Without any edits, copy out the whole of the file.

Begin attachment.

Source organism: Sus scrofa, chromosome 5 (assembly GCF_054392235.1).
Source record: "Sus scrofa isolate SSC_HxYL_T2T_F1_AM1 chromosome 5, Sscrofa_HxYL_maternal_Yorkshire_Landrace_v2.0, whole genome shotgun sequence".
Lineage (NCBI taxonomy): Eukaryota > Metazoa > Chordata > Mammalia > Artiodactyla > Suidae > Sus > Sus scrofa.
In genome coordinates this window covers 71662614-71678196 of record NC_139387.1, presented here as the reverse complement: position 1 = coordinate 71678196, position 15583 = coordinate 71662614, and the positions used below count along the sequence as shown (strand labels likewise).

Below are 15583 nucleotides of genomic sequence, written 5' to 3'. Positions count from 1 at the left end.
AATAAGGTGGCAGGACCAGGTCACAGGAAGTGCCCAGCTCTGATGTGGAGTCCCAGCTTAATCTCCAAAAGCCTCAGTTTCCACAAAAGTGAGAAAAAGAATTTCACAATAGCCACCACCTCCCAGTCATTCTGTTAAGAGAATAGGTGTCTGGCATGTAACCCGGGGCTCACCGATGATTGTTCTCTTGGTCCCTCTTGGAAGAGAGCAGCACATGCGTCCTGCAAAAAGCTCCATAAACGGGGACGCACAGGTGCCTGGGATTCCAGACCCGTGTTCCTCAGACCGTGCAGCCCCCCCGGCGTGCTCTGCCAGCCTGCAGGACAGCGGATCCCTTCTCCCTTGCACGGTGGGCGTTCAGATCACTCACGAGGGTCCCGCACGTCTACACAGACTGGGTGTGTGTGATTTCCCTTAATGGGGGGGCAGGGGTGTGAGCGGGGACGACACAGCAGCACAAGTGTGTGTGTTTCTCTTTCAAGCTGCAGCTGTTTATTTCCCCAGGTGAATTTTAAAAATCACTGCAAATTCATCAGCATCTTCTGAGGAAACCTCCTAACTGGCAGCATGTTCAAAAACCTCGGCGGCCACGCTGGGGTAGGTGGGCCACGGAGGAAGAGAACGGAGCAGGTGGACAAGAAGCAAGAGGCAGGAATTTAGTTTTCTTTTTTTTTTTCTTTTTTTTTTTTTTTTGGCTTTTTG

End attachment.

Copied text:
Source organism: Sus scrofa, chromosome 5 (assembly GCF_054392235.1).
Source record: "Sus scrofa isolate SSC_HxYL_T2T_F1_AM1 chromosome 5, Sscrofa_HxYL_maternal_Yorkshire_Landrace_v2.0, whole genome shotgun sequence".
Lineage (NCBI taxonomy): Eukaryota > Metazoa > Chordata > Mammalia > Artiodactyla > Suidae > Sus > Sus scrofa.
In genome coordinates this window covers 71662614-71678196 of record NC_139387.1, presented here as the reverse complement: position 1 = coordinate 71678196, position 15583 = coordinate 71662614, and the positions used below count along the sequence as shown (strand labels likewise).

Below are 15583 nucleotides of genomic sequence, written 5' to 3'. Positions count from 1 at the left end.
AATAAGGTGGCAGGACCAGGTCACAGGAAGTGCCCAGCTCTGATGTGGAGTCCCAGCTTAATCTCCAAAAGCCTCAGTTTCCACAAAAGTGAGAAAAAGAATTTCACAATAGCCACCACCTCCCAGTCATTCTGTTAAGAGAATAGGTGTCTGGCATGTAACCCGGGGCTCACCGATGATTGTTCTCTTGGTCCCTCTTGGAAGAGAGCAGCACATGCGTCCTGCAAAAAGCTCCATAAACGGGGACGCACAGGTGCCTGGGATTCCAGACCCGTGTTCCTCAGACCGTGCAGCCCCCCCGGCGTGCTCTGCCAGCCTGCAGGACAGCGGATCCCTTCTCCCTTGCACGGTGGGCGTTCAGATCACTCACGAGGGTCCCGCACGTCTACACAGACTGGGTGTGTGTGATTTCCCTTAATGGGGGGGCAGGGGTGTGAGCGGGGACGACACAGCAGCACAAGTGTGTGTGTTTCTCTTTCAAGCTGCAGCTGTTTATTTCCCCAGGTGAATTTTAAAAATCACTGCAAATTCATCAGCATCTTCTGAGGAAACCTCCTAACTGGCAGCATGTTCAAAAACCTCGGCGGCCACGCTGGGGTAGGTGGGCCACGGAGGAAGAGAACGGAGCAGGTGGACAAGAAGCAAGAGGCAGGAATTTAGTTTTCTTTTTTTTTTTCTTTTTTTTTTTTTTTTGGCTTTTTG